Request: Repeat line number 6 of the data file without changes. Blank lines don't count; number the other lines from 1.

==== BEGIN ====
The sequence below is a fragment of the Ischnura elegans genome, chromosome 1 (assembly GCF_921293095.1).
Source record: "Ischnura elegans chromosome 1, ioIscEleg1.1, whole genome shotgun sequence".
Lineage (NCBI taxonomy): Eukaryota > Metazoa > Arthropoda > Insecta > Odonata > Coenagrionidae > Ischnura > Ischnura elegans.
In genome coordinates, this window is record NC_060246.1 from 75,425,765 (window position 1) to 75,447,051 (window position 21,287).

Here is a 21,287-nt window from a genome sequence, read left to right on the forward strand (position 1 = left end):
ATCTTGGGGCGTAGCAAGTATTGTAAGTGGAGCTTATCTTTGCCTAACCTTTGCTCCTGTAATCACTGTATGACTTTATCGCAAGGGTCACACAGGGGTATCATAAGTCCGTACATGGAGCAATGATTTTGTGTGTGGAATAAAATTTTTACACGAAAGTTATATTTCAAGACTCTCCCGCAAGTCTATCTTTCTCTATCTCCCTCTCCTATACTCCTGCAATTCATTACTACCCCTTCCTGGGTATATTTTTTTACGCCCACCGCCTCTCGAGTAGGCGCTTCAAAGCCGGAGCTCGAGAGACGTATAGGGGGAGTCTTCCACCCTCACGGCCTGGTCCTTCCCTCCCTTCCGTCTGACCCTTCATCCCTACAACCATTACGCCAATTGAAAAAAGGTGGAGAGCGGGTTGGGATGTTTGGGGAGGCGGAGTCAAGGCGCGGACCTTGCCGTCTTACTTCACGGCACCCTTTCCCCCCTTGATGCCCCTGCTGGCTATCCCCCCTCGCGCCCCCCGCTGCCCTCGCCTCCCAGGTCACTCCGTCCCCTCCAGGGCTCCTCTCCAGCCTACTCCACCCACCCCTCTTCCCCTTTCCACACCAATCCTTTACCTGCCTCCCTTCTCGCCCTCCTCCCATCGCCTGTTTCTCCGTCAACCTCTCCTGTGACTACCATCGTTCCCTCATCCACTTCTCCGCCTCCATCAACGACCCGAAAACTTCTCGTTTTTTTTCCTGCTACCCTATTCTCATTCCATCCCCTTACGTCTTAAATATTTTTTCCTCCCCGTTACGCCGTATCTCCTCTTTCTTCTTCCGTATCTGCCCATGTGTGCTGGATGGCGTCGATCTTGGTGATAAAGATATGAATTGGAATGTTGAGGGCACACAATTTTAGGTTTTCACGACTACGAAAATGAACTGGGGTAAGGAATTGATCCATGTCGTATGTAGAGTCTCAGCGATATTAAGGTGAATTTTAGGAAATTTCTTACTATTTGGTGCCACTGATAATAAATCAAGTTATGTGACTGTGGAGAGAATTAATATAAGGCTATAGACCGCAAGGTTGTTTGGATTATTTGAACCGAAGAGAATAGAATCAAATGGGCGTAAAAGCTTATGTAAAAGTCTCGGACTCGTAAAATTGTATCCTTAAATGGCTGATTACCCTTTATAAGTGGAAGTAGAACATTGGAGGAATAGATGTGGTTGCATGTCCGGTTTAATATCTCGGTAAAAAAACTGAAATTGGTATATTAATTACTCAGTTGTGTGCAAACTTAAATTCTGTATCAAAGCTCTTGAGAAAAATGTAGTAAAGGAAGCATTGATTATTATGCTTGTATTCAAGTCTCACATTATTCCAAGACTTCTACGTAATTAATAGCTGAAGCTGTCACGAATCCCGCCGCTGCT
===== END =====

ATCTTGGGGCGTAGCAAGTATTGTAAGTGGAGCTTATCTTTGCCTAACCTTTGCTCCTGTAATCACTGTATGACTTTATCGCAAGGGTCACACAGGGGTATCATAAGTCCGTACATGGAGCAATGATTTTGTGTGTGGAATAAAATTTTTACACGAAAGTTATATTTCAAGACTCTCCCGCAAGTCTATCTTTCTCTATCTCCCTCTCCTATACTCCTGCAATTCATTACTACCCCTTCCTGGGTATATTTTTTTACGCCCACCGCCTCTCGAGTAGGCGCTTCAAAGCCGGAGCTCGAGAGACGTATAGGGGGAGTCTTCCACCCTCACGGCCTGGTCCTTCCCTCCCTTCCGTCTGACCCTTCATCCCTACAACCATTACGCCAATTGAAAAAAGGTGGAGAGCGGGTTGGGATGTTTGGGGAGGCGGAGTCAAGGCGCGGACCTTGCCGTCTTACTTCACGGCACCCTTTCCCCCCTTGATGCCCCTGCTGGCTATCCCCCCTCGCGCCCCCCGCTGCCCTCGCCTCCCAGGTCACTCCGTCCCCTCCAGGGCTCCTCTCCAGCCTACTCCACCCACCCCTCTTCCCCTTTCCACACCAATCCTTTACCTGCCTCCCTTCTCGCCCTCCTCCCATCGCCTGTTTCTCCGTCAACCTCTCCTGTGACTACCATCGTTCCCTCATCCACTTCTCCGCCTCCATCAACGACCCGAAAACTTCTCGTTTTTTTTCCTGCTACCCTATTCTCATTCCATCCCCTTACGTCTTAAATATTTTTTCCTCCCCGTTACGCCGTATCTCCTCTTTCTTCTTCCGTATCTGCCCATGTGTGCTGGATGGCGTCGATCTTGGTGATAAAGATATGAATTGGAATGTTGAGGGCACACAATTTTAGGTTTTCACGACTACGAAAATGAACTGGGGTAAGGAATTGATCCATGTCGTATGTAGAGTCTCAGCGATATTAAGGTGAATTTTAGGAAATTTCTTACTATTTGGTGCCACTGATAATAAATCAAGTTATGTGACTGTGGAGAGAATTAATATAAGGCTATAGACCGCAAGGTTGTTTGGATTATTTGAACCGAAGAGAATAGAATCAAATGGGCGTAAAAGCTTATGTAAAAGTCTCGGACTCGTAAAATTGTATCCTTAAATGGCTGATTACCCTTTATAAGTGGAAGTAGAACATTGGAGGAATAGATGTGGTTGCATGTCCGGTTTAATATCTCGGTAAAAAAACTGAAATTGGTATATTAATTACTCAGTTGTGTGCAAACTTAAATTCTGTATCAAAGCTCTTGAGAAAAATGTAGTAAAGGAAGCATTGATTATTATGCTTGTATTCAAGTCTCACATTATTCCAAGACTTCTACGTAATTAATAGCTGAAGCTGTCACGAATCCCGCCGCTGCT